Big loud voices show up, they grasp whatever message that new voice has that can be used to further their goals. Maybe it’s pro-school choice, or anti-. Maybe it’s a pedagogical link, or someone who will speak for or against the union. That teacher gets a lot of praise, a lot of push. It may not even be a conscious thing that people are doing, this recruiting, but it certainly happens.

A lot of teachers handle that a lot better than I did. Some handle it worse. Again, it is tremendously powerful to be told that you understand something that others don’t, that you get it.

So, some advice then, some wisdom I’ve learned the hard way, for any teacher out there looking to be heard, looking to bring their work outside of their classroom:

  • Make connections with people because of who they are and what they do, not what you think they can do for you. Change is constant, especially when you’re talking about nonprofit, political and labor organizations. Instead, look for people whose work you love, whose outlook on the world empowers or challenges or teaches you in an important way. 
  • Don’t write or speak for clicks. Every shitty thing I’ve ever written or said was done when I was trying to please someone else. 
  • You don’t need to be an expert on everything. As a pretty standard-issue, mediocre white male, this took me way too long to learn. I was often asked to speak or write or comment about something I didn’t know that much about. I’d kinda shrug my shoulders, fire up the Google machine, and act as if I did. It was, umm, bad.
  • You are an expert on you. Some of the very best things I’ve written happened after I stopped trying to speak for everyone and, instead, worked to share my own experience and perceptions. A good many of the views I held during my “Special Mr. Ego” phase have not changed, but I have worked to understand why others may feel differently, and especially to understand that there are tremendously kick-ass teachers (and administrators and advocates and writers) out there who go about their work in an almost entirely different way than I do. The most powerful education conversation I can imagine is one where we are all out there championing all of the things we feel are right and wonderful and transformative about the work we do without seeking to make the point that others are doing it wrong.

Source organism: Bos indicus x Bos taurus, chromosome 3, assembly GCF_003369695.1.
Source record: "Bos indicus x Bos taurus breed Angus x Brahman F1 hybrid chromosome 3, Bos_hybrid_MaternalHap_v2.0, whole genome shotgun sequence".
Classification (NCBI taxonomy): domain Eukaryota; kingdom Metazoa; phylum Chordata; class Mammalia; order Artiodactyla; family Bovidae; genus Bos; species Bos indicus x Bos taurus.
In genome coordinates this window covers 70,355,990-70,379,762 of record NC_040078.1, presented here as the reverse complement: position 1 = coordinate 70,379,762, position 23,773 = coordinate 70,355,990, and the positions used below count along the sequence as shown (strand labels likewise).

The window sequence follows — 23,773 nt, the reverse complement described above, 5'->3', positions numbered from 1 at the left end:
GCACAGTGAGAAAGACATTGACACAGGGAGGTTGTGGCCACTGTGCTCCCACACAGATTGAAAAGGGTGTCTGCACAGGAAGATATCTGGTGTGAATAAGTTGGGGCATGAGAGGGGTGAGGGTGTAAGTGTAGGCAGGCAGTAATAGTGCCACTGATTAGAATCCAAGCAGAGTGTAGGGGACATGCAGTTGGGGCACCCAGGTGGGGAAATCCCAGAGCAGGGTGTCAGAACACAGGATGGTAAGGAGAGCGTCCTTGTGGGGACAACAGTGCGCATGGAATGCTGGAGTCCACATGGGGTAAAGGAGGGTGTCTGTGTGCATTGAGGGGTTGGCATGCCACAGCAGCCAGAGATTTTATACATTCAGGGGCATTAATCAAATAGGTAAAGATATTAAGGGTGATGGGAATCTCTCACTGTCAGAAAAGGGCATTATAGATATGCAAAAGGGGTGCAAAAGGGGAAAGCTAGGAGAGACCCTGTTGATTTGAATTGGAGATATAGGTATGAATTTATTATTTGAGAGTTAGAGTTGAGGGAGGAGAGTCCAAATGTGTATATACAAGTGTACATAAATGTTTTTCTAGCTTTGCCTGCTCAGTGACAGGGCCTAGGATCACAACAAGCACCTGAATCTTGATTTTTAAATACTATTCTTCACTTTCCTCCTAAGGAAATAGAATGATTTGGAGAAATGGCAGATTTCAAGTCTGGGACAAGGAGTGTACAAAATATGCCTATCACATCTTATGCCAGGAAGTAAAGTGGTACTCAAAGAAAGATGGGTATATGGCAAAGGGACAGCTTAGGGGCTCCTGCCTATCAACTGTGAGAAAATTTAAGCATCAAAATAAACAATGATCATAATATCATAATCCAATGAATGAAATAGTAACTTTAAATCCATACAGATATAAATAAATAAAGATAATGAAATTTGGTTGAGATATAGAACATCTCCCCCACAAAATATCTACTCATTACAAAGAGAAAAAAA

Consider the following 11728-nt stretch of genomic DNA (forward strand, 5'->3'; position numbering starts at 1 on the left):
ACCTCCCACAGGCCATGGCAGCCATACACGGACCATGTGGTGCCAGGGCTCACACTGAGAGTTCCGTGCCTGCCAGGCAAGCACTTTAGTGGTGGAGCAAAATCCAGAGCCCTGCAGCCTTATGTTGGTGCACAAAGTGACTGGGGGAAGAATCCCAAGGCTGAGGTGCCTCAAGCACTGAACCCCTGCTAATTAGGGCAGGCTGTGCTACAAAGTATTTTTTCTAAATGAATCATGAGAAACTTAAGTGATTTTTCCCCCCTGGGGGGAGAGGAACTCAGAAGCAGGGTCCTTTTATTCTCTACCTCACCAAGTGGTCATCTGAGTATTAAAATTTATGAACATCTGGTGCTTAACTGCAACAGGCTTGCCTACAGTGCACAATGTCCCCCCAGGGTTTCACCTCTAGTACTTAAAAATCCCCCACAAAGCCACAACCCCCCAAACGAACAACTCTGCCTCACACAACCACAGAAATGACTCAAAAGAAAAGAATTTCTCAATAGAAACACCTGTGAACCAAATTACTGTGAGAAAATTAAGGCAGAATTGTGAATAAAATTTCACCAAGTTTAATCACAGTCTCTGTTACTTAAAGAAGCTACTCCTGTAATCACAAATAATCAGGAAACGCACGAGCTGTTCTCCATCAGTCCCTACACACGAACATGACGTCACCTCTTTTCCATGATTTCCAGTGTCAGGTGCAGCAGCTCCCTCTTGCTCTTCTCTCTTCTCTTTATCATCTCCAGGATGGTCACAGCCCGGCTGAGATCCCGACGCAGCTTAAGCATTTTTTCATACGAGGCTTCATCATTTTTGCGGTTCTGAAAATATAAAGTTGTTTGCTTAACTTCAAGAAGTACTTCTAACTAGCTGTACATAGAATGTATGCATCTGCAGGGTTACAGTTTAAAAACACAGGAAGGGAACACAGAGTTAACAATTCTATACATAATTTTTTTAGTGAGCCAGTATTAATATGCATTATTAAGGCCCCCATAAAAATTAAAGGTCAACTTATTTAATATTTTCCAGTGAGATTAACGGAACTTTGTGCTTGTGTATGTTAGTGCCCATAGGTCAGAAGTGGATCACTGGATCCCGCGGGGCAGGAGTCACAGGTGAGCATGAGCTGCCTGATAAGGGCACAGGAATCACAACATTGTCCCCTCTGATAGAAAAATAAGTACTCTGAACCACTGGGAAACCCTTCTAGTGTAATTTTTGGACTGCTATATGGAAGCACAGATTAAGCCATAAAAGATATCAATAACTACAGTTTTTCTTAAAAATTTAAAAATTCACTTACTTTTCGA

That same crisis of ego I had in my writing happened in my classroom, though teenagers let you get away with that shit a lot less than adults do. In that same way, I have stopped teaching to make other people happy, stopped listening to the voices that only told me I always get everything right. I’ve learned, again and again, that I must be honest in my instruction, meaning that I better have a damn good reason for everything I’m doing and must work exclusively to help my students learn. I’ve cut back on the flashy stuff, the performance of learning without the depth of real knowledge. 

I do not pretend that I have fixed my ego problem. Mine is overly-healthy, yet somehow coupled with a pretty low self-perception. I’m headed into my 14th year of teaching, a year full of challenges and victories and big-ole heart-splitting failures behind me, and another ahead. I don’t really belong to any groups anymore, but I know my voice is my own. I’m maybe more confident now than ever that I’m pretty darn good at this, and confident I could get better if I keep listening to new voices who may very well show me I have it all wrong.

Every Time I Think About Leaving the Classroom, My Students Remind Me Why I’m Here

Photo by Elizabeth Flores, Star Tribune.